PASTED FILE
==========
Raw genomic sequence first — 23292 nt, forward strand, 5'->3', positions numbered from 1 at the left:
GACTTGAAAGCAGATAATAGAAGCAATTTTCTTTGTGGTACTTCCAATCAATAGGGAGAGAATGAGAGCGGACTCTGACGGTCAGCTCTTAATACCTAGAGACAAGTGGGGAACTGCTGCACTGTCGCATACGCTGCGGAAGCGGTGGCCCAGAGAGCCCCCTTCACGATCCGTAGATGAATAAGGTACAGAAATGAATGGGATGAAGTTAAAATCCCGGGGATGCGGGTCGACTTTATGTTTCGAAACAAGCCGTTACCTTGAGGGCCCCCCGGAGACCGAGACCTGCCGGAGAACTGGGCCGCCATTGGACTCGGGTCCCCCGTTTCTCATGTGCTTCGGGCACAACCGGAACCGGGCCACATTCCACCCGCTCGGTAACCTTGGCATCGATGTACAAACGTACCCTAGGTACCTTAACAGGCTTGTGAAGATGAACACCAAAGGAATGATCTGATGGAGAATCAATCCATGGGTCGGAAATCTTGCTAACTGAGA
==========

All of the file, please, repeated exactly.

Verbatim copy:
Raw genomic sequence first — 23292 nt, forward strand, 5'->3', positions numbered from 1 at the left:
GACTTGAAAGCAGATAATAGAAGCAATTTTCTTTGTGGTACTTCCAATCAATAGGGAGAGAATGAGAGCGGACTCTGACGGTCAGCTCTTAATACCTAGAGACAAGTGGGGAACTGCTGCACTGTCGCATACGCTGCGGAAGCGGTGGCCCAGAGAGCCCCCTTCACGATCCGTAGATGAATAAGGTACAGAAATGAATGGGATGAAGTTAAAATCCCGGGGATGCGGGTCGACTTTATGTTTCGAAACAAGCCGTTACCTTGAGGGCCCCCCGGAGACCGAGACCTGCCGGAGAACTGGGCCGCCATTGGACTCGGGTCCCCCGTTTCTCATGTGCTTCGGGCACAACCGGAACCGGGCCACATTCCACCCGCTCGGTAACCTTGGCATCGATGTACAAACGTACCCTAGGTACCTTAACAGGCTTGTGAAGATGAACACCAAAGGAATGATCTGATGGAGAATCAATCCATGGGTCGGAAATCTTGCTAACTGAGA